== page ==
We have been working like mad to make this admittedly insane timeline work. I’m pretty sure that my ILS Manager/Queen of All Data Andrea worked 100 hours that first week, moving data around and massaging it into what OCLC wanted from us for Web Scale. As the first live site, we volunteered to take upon ourselves a huge amount of the data manipulation, so Andrea has been moving MARC out of Virtua, into Access to manipulate, and then finally through an XSD to provide OCLC with the final mapped XML for all the fiddly-bits of data. We’re also dumping huge amounts of MARC directly, but for non-bib records (holdings, items, patrons, etc) we’re doing a ton of conversion.

This isn’t to say this is the way that everyone will do it…but with our somewhat aggressive schedule, we were determined to give them whatever made it easiest to make WMS happen.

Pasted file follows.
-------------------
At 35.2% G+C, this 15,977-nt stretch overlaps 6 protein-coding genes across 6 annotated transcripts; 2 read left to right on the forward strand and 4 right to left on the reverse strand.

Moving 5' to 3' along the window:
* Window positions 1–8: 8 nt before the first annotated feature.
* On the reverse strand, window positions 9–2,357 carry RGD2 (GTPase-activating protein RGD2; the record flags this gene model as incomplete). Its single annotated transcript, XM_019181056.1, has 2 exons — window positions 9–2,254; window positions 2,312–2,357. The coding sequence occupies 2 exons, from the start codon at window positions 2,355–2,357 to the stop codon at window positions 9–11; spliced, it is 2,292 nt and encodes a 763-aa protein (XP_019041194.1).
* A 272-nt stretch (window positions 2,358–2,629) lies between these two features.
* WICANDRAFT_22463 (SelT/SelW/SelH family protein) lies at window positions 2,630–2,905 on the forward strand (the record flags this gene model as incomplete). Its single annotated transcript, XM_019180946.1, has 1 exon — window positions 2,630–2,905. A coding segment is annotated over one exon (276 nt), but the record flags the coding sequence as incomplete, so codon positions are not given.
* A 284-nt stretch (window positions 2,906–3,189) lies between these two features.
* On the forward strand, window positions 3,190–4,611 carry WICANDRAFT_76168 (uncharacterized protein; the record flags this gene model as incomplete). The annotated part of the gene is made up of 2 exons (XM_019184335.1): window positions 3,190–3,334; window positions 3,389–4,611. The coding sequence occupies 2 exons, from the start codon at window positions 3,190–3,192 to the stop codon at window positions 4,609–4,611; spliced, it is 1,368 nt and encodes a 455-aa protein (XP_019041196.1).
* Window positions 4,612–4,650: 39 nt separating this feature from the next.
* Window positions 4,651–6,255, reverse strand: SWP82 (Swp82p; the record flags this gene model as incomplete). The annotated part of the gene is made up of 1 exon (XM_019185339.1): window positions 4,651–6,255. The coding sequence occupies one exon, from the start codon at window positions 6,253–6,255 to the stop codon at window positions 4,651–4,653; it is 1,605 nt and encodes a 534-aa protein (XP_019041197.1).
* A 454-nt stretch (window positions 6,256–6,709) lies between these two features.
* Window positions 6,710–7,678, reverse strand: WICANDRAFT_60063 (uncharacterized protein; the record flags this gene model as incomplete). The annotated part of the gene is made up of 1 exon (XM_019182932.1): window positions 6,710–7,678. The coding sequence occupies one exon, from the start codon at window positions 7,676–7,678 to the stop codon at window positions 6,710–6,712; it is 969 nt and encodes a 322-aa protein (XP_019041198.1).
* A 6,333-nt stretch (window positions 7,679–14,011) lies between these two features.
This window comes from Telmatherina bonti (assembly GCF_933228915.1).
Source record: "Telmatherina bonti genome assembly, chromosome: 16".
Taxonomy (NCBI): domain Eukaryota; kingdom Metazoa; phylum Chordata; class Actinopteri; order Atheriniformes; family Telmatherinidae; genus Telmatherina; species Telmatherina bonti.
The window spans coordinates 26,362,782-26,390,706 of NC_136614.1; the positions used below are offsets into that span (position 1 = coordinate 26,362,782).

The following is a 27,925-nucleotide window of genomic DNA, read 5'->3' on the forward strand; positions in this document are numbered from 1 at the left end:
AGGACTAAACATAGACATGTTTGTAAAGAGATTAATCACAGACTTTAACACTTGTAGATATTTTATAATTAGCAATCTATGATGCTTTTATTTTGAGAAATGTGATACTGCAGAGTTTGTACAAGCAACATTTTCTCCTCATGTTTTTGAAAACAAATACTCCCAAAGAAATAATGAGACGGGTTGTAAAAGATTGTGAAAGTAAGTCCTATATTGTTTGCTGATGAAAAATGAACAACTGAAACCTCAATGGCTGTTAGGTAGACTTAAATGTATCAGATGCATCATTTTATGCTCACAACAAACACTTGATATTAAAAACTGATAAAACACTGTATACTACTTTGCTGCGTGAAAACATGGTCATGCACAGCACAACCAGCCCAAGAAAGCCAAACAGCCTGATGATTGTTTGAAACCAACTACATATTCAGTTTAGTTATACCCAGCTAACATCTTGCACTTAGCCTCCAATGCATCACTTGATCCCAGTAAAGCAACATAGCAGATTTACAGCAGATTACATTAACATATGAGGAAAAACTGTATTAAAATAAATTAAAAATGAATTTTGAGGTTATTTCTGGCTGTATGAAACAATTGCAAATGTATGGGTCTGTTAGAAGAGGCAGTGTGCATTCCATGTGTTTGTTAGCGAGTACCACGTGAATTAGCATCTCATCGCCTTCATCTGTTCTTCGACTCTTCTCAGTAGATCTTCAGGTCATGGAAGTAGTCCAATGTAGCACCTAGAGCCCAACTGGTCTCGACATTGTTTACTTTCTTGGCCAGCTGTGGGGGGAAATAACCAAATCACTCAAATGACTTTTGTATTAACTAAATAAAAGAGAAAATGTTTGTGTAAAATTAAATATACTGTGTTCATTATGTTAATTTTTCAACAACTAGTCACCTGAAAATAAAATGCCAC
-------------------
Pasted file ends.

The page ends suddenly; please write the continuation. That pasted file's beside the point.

I’d like to publicly thank everyone at MPOW who have really put themselves out on a big limb to help with this implementation. We’ve got three major working groups doing different parts of this massive job, and all of them are digging in and getting stuff done. I’m so, so proud of the team that I work with at UTC…serious, I couldn’t have hand-picked a better group of librarians. They freaking rock.

We’re still on track for an August 20th launch, and we’ll be rolling WorldCat Local to our patrons before the full go-live….so we’ve got just short of 3 weeks to finish this thing off. Between now and then we’ve got to finish the little troublesome data sets, get an updated patron file ready, start a marketing blitz on campus for our patrons, get a redesigned index page up for the website that highlights WorldCat Local, and kick the hell out of some really, really shiny new tires.

OCLC Web Scale Management